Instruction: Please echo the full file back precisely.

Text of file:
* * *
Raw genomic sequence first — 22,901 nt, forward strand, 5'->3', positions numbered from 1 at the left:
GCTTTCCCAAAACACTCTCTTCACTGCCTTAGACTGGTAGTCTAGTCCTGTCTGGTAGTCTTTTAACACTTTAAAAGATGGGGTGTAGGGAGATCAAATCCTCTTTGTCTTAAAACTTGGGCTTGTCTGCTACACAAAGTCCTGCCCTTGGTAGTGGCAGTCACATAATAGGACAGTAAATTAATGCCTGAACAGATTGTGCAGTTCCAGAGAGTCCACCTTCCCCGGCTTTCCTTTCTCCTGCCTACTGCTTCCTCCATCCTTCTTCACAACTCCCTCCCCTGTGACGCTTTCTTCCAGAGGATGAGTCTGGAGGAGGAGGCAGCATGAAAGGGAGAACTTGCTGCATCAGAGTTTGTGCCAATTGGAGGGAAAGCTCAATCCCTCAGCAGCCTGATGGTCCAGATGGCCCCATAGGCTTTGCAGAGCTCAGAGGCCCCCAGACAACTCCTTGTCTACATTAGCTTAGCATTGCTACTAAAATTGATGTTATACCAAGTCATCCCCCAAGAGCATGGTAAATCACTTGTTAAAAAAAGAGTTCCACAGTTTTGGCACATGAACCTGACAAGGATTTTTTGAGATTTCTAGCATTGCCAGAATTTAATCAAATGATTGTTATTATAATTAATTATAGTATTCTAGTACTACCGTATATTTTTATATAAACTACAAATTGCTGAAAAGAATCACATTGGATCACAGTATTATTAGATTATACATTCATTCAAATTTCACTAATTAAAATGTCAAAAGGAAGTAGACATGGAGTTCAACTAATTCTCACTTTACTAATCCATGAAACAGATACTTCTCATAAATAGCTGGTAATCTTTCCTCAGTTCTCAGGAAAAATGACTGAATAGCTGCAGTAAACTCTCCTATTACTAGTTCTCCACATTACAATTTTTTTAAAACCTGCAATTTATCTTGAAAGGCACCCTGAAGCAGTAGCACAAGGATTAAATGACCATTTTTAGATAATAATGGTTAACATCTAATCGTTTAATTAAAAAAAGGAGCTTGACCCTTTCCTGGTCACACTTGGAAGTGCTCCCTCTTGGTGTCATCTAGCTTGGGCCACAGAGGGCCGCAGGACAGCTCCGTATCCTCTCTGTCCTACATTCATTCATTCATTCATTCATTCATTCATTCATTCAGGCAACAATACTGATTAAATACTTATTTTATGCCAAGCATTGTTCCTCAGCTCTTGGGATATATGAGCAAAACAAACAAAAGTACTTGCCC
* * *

Raw genomic sequence first — 22,901 nt, forward strand, 5'->3', positions numbered from 1 at the left:
GCTTTCCCAAAACACTCTCTTCACTGCCTTAGACTGGTAGTCTAGTCCTGTCTGGTAGTCTTTTAACACTTTAAAAGATGGGGTGTAGGGAGATCAAATCCTCTTTGTCTTAAAACTTGGGCTTGTCTGCTACACAAAGTCCTGCCCTTGGTAGTGGCAGTCACATAATAGGACAGTAAATTAATGCCTGAACAGATTGTGCAGTTCCAGAGAGTCCACCTTCCCCGGCTTTCCTTTCTCCTGCCTACTGCTTCCTCCATCCTTCTTCACAACTCCCTCCCCTGTGACGCTTTCTTCCAGAGGATGAGTCTGGAGGAGGAGGCAGCATGAAAGGGAGAACTTGCTGCATCAGAGTTTGTGCCAATTGGAGGGAAAGCTCAATCCCTCAGCAGCCTGATGGTCCAGATGGCCCCATAGGCTTTGCAGAGCTCAGAGGCCCCCAGACAACTCCTTGTCTACATTAGCTTAGCATTGCTACTAAAATTGATGTTATACCAAGTCATCCCCCAAGAGCATGGTAAATCACTTGTTAAAAAAAGAGTTCCACAGTTTTGGCACATGAACCTGACAAGGATTTTTTGAGATTTCTAGCATTGCCAGAATTTAATCAAATGATTGTTATTATAATTAATTATAGTATTCTAGTACTACCGTATATTTTTATATAAACTACAAATTGCTGAAAAGAATCACATTGGATCACAGTATTATTAGATTATACATTCATTCAAATTTCACTAATTAAAATGTCAAAAGGAAGTAGACATGGAGTTCAACTAATTCTCACTTTACTAATCCATGAAACAGATACTTCTCATAAATAGCTGGTAATCTTTCCTCAGTTCTCAGGAAAAATGACTGAATAGCTGCAGTAAACTCTCCTATTACTAGTTCTCCACATTACAATTTTTTTAAAACCTGCAATTTATCTTGAAAGGCACCCTGAAGCAGTAGCACAAGGATTAAATGACCATTTTTAGATAATAATGGTTAACATCTAATCGTTTAATTAAAAAAAGGAGCTTGACCCTTTCCTGGTCACACTTGGAAGTGCTCCCTCTTGGTGTCATCTAGCTTGGGCCACAGAGGGCCGCAGGACAGCTCCGTATCCTCTCTGTCCTACATTCATTCATTCATTCATTCATTCATTCATTCATTCAGGCAACAATACTGATTAAATACTTATTTTATGCCAAGCATTGTTCCTCAGCTCTTGGGATATATGAGCAAAACAAACAAAAGTACTTGCCC